ENDLESS NIGHT 3:29 GUEST:ESCALATOR

Springsteen dropped into another studio at the Power Station during the River sessions to jam with Graham Parker & The Rumour, including recording support vocals on "Endless Night". Danny Federici also played organ. According to Christopher Sandford in his book Point Blank, Parker and his band were recording The Up Escalator (in late 1979), when he happened to meet Springsteen at the Navarro hotel, New York. As a third party adds, Jon Landau said "Bruce was wiped out, kaput, doing twelve-hour days at the studio." We talked, then Springsteen came up and asked how Graham was doing. "Knackered," he replied. "Just barely making an album." Bruce immediately laughed and said. "Can I help?" The result, brokered by producer Jimmy Iovine, was this collaboration.

FASTER AND LOUDER 2:48 GUEST: BLOODBROTHERS

On the heels of completing "Don't Look Back", "Candy's Room", "Darkness On the Edge of Town", and "The Factory Song" in the first half of March 1978, Springsteen could finally take a breather. In adjoining studio A at the Record Plant, New York proto-punk band The Dictators were working on their third album, Bloodbrothers. So when Bruce stopped by for a visit, one thing led to another, and he made another undocumented recording appearance, on the opening track, "Faster And Louder". Listen at the 2:10 mark, when Bruce counts the band back in preceding the final verse, "One! Two! One, two, three, four!" Dictators: "I can scream, faster and louder, I can jive faster and louder…Hot Pants! faster and louder." The "reigning king of street rock" and the "Bronx Bombers" (monickers assigned by rock critics of the day) seemed to feed off each other; for more details on Bruce and the Dictators, see the recording session listing.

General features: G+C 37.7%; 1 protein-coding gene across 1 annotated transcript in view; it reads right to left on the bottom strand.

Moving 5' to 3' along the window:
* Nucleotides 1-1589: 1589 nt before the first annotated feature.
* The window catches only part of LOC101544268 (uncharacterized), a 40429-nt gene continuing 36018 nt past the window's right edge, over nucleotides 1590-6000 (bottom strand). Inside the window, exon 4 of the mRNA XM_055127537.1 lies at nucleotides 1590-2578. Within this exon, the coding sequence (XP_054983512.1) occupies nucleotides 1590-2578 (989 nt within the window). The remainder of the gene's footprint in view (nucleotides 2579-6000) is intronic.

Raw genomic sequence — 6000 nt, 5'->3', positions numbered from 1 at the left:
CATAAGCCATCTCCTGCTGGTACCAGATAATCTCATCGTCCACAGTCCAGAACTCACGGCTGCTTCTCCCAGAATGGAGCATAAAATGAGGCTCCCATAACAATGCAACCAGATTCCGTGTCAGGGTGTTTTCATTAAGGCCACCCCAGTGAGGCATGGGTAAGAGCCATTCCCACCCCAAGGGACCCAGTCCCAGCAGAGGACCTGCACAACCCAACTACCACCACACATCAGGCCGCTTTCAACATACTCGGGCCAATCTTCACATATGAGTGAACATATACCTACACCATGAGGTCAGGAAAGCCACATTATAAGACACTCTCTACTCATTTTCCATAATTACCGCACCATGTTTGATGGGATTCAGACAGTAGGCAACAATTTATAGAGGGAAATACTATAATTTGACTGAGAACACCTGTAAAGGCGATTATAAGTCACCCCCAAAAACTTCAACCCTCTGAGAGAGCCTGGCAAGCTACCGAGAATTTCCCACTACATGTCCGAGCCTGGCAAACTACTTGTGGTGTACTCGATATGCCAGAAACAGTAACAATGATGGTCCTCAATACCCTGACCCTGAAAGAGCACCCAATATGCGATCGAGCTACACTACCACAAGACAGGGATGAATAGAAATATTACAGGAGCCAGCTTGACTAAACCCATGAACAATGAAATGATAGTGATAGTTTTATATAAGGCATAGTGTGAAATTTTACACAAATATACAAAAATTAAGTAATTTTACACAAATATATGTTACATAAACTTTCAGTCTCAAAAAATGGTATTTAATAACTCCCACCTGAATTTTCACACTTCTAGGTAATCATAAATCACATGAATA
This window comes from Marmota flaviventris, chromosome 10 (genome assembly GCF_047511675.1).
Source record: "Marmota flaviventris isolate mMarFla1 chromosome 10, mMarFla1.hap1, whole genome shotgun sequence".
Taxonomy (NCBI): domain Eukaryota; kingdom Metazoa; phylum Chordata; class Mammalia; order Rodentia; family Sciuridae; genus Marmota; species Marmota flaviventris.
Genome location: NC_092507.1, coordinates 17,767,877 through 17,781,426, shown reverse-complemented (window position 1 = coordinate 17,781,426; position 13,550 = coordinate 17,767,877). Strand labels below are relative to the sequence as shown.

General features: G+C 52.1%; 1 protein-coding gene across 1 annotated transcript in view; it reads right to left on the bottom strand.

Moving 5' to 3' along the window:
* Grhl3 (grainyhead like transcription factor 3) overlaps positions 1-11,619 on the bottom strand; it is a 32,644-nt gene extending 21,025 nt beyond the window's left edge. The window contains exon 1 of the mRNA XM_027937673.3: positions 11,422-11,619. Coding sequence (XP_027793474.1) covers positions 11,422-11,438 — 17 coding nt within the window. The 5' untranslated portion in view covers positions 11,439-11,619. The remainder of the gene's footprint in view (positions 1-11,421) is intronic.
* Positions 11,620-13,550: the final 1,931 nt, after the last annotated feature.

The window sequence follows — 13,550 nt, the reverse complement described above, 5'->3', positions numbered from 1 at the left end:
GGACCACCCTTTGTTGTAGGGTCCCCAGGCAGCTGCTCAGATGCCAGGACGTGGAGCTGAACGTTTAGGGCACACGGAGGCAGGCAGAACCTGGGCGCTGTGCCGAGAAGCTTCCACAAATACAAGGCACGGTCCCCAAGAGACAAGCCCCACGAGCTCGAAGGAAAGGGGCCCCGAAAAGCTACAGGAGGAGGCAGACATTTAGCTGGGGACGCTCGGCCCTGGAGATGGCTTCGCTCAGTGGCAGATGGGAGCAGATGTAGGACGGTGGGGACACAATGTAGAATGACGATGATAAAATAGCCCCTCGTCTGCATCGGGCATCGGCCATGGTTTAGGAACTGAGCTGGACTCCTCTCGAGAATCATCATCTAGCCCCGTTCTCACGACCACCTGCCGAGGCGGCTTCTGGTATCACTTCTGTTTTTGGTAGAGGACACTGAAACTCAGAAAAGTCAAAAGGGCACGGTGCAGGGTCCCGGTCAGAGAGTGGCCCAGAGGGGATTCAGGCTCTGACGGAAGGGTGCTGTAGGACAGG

FIRE - V1 5:14 LM-2 / DDO / DO-2 / MT1 / AM
FIRE - V2 4:05 PROMISE
FIRE - V3 2:39 GUEST: FISH

Note: Written in May 1977, a few days after Bruce and Steve attended an Elvis Presley concert in Philadelphia. V1 (which is not a final take) comes from June 17, 1977 at Atlantic Studios. Introducing the song on November 20, 1978 in Champaign, IL, Bruce said "This is a song I wrote, oh, we jammed it up in the studio one night in twenty minutes." Allegedly (and this may be myth) a finished demo take was sent to Elvis Presley in July or August 1977, shortly before his death, with the hope that Elvis might cover it. Bruce ended up donating the song to Robert Gordon, who recorded his cover (V3, with Bruce on piano) in early December 1977 (released June 1978). The Pointer Sisters then quickly covered Gordon's released version and had a major international hit in early 1979. The officially released V2 was partly recorded in 1977, and partly recorded in 2010.